President Dmitry Medvedev's first month on the job has provided a good opportunity to analyze the developing relationship between the new leader and the regions. Most important, we have seen a continuation of Moscow's policy toward the regions that was initiated last autumn with the appointment of Dmitry Kozak as the regional development minister.
And contrary to many predictions, no major shakedowns have taken place, and it doesn't appear that there will be any in the near future -- not in the gubernatorial ranks or the replacement of heavyweights, such as Mayor Yury Luzhkov.
The exceptions may be Governor Sergei Darkin of the Primorye region and Sergei Kolesov of the Amur region, who seem to have been targeted as part of Medvedev's campaign against corruption and environmental violations. Both governors might be replaced in the near future. In addition, a number of regions are ripe for personnel changes that might come as early as autumn. These include primarily the Volgograd and Pskov regions, the republic of Khakasia and a few less obvious cases such as the Kirov, Kurgan and Astrakhan regions, as well as the Karachayevo-Cherkessia, Ingushetia and Marii-El republics.
The regional elite are also being cautious by demonstrating loyalty to both Medvedev and Prime Minister Vladimir Putin. At the same time, they are actively lobbying on two fronts for federal budgetary funds allocated for various large-scale regional projects. In this contest, the Kuban region is currently leading the pack, but the Ulyanovsk, Khabarovsk and Krasnoyarsk regions also did well for their victory in the first competition among regional applicants to create special port-centered economic zones. The winners were the Krasnoyarsk and Ulyanovsk airports and the Soviet Harbor in the Khabarovsk region.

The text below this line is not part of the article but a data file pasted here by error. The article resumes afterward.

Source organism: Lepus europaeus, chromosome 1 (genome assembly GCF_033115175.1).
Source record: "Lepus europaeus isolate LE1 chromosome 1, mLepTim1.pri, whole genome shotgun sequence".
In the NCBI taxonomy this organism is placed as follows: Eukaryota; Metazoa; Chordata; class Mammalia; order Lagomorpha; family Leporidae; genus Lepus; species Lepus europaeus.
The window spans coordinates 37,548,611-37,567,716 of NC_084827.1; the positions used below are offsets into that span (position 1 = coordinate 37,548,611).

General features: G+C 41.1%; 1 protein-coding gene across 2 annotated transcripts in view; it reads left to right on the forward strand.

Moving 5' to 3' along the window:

The latest rotation of the members of the State Council presidium occurred at the end of May. The new members include the governors of Vologda, Tula, Tyumen, Novosibirsk, Perm and Kamchatka, as well as Chechen President Ramzan Kadyrov.
When Medvedev was given the role of head of the State Council's presidium after the presidential election, this was the first official sign of his new presidential authority. Medvedev also conducted two regional sessions of the State Council before he became president -- one in the Siberian city of Tobolsk concerning business development and another in Dubna in the Moscow region, on innovation. Because the presidium meets with the president and a few key ministers every month, it gives member governors an excellent opportunity to lobby for their regions' interests.
Putin's White House displayed a great deal of activity last month, making a number of decisions directing enormous additional funding into the economy and social sector. In addition to dramatic growth in social spending, the government took large-scale measures to support the country's agricultural sector, as well as the automobile and oil industries. It would seem that the "pro-growth" proponents in Putin's Cabinet have gained the upper hand in the struggle against those advocating measures to reign in inflation.
During the St. Petersburg International Economic Forum over the weekend, Medvedev added a fifth "I" -- intellect -- to his often-repeated four I's: institutions, infrastructure, innovation and investment. This might lead to greater state funding to regions in which the country's intellectual potential is concentrated. But it is unlikely to change the map of successes and failures in the regions.
Nikolai Petrov is a scholar in residence at the Carnegie Moscow Center.